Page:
Nearly 70 years ago, a novel by Hugh MacLennan captured the struggle that then weighed on many Canadian minds. Two Solitudes told the story of a young writer torn between French and English cultures.
If that quintessentially Canadian novel were to be written today, it would be radically different. The title would more likely be Three Solitudes and the protagonist would be a federal finance minister struggling to knit together the competing demands of a struggling Ontario, an increasingly marginalized Quebec and a booming Western Canada.
The tension between the three regions has been building since at least 1980, when Ottawa imposed its draconian National Energy Plan on an unwilling oil patch. The regional animosity has festered ever since but has taken on a new urgency at a time when Ontario’s manufacturers are slipping into what may well be long-run decline and Quebec’s economy continues to swoon due to an aging population and protectionist economic regime. Without a prosperous centre to hold together the national economy, Canada is becoming a nation divided between Western haves and two Eastern have-nots, each with serious problems of its own.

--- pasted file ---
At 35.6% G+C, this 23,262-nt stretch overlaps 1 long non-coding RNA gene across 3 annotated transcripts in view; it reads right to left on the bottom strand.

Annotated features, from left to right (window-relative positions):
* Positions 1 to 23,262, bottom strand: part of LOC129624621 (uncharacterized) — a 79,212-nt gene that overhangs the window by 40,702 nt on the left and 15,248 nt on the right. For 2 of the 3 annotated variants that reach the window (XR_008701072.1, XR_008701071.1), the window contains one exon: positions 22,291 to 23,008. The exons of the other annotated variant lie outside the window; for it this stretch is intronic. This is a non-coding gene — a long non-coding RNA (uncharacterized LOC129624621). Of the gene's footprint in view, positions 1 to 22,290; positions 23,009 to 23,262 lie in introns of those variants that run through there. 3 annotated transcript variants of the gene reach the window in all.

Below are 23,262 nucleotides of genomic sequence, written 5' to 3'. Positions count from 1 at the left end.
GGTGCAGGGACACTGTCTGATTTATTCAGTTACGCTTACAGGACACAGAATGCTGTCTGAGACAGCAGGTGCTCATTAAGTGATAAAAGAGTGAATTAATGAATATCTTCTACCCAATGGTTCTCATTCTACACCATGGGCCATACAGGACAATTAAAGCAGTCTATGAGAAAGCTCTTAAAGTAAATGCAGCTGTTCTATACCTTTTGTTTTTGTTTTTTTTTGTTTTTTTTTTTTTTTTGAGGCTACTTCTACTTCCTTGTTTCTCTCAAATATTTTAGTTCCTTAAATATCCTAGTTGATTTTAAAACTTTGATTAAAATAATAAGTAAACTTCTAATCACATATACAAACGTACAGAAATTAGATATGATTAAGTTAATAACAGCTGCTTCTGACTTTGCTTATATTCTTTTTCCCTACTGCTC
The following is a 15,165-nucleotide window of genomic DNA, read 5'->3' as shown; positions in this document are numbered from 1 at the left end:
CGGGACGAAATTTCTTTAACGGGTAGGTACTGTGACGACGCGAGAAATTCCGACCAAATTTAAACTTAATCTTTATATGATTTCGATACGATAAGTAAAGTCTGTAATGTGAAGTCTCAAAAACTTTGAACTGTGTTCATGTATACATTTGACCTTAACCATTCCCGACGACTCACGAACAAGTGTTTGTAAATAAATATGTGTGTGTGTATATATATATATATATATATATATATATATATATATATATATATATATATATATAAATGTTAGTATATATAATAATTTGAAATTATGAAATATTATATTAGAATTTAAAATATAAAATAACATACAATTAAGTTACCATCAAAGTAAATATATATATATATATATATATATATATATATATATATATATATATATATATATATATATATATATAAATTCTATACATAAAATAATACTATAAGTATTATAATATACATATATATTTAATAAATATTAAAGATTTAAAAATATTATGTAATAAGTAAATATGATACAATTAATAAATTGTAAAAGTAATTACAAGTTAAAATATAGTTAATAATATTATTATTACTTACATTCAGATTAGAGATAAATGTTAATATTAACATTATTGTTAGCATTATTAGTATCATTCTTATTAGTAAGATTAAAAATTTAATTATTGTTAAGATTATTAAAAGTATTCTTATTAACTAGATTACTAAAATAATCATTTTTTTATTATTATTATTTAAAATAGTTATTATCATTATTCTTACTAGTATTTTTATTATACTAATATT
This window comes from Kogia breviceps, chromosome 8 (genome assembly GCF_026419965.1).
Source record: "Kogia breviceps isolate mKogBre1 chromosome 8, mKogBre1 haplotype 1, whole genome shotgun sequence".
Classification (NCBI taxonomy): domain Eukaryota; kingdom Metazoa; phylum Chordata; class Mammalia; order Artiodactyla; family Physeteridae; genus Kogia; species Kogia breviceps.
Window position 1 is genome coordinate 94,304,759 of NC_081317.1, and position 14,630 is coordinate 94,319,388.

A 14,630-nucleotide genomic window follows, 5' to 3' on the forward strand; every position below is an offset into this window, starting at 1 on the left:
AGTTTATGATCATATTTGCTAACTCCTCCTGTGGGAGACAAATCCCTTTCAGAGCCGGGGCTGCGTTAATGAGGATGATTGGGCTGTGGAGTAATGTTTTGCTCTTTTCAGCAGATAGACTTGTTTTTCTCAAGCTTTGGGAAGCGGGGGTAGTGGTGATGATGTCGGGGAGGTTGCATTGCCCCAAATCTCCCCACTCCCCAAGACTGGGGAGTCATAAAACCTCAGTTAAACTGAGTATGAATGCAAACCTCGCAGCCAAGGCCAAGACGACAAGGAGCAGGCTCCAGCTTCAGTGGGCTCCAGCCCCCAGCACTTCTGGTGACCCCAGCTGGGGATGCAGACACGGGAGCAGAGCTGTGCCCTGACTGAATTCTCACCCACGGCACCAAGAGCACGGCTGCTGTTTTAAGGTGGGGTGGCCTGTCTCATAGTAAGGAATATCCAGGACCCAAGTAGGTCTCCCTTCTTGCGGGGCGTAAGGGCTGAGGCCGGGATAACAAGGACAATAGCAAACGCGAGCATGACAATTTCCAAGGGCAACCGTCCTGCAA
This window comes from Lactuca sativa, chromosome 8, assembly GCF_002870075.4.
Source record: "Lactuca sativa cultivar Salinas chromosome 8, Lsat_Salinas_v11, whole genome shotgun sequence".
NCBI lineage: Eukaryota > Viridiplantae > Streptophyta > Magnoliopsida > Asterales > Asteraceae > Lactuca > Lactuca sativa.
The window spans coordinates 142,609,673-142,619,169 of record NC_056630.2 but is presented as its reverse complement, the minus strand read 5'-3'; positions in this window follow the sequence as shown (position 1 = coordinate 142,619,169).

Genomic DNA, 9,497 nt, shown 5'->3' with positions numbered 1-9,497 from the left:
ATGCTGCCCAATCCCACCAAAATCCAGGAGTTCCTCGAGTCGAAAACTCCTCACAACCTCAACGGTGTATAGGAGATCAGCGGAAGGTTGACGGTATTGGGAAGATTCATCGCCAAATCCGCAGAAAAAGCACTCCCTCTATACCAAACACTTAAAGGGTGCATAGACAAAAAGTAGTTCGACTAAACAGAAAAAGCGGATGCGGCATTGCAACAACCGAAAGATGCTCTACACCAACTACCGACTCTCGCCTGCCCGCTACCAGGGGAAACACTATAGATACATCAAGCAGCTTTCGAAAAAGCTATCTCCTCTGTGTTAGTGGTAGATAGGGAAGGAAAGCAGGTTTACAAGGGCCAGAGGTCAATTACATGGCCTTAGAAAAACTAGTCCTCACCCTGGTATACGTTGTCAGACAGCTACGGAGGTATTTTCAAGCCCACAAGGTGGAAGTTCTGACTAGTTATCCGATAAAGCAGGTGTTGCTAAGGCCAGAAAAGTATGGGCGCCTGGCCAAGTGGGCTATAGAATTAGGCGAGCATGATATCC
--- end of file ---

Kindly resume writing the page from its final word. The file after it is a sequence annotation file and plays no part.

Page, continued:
The split involves culture, history and politics, but fundamentally it’s about money and the tough choices that are being forced upon decision makers as the economic logic that once supported Confederation begins to pull against it.
Canada Inc. has long resembled a diversified portfolio, with the West providing exposure to energy and raw materials, Ontario offering manufacturing and financial expertise, and Quebec throwing in access to hydroelectric power and the key transportation link of the St. Lawrence Seaway. This Confederation portfolio didn’t always run smoothly but it did have a certain sense to it.
The tensions that emerged in this arrangement arose because the West perceived—quite correctly—that its economic contribution outweighed its political power. But two factors prevented the West from pushing its case forward. One was the relative affluence of Ontario, which regularly contributed the most to the national bottom line and acted as a counterweight to the wealth of the oil patch. The other was the ballot box. Viewed as a group, the combined population—and voting power—of Manitoba, Saskatchewan, Alberta and British Columbia was just about exactly even with Quebec’s in 1980.
Neither factor holds true any longer. Today, the combined population of Manitoba, Saskatchewan, Alberta and British Columbia totals about 11 million compared to roughly 8.2 million Quebecers. Just as importantly, there is no longer a prosperous Ontario to act as a bridge between the West and Quebec. Until the 2009-10 fiscal year, Ontario was the only province to have never received federal equalization payments; that year it officially became a have-not province and it has since gobbled up huge amounts of federal money. The auto plants that once made the province rich are now facing tough times.
Canada’s three most westerly provinces now underwrite the nation’s equalization program, with a minor assist from Newfoundland’s sudden oil riches. As the West emerges as the undoubted economic engine of the country, policy makers will have to take a new look at their priorities. Consider: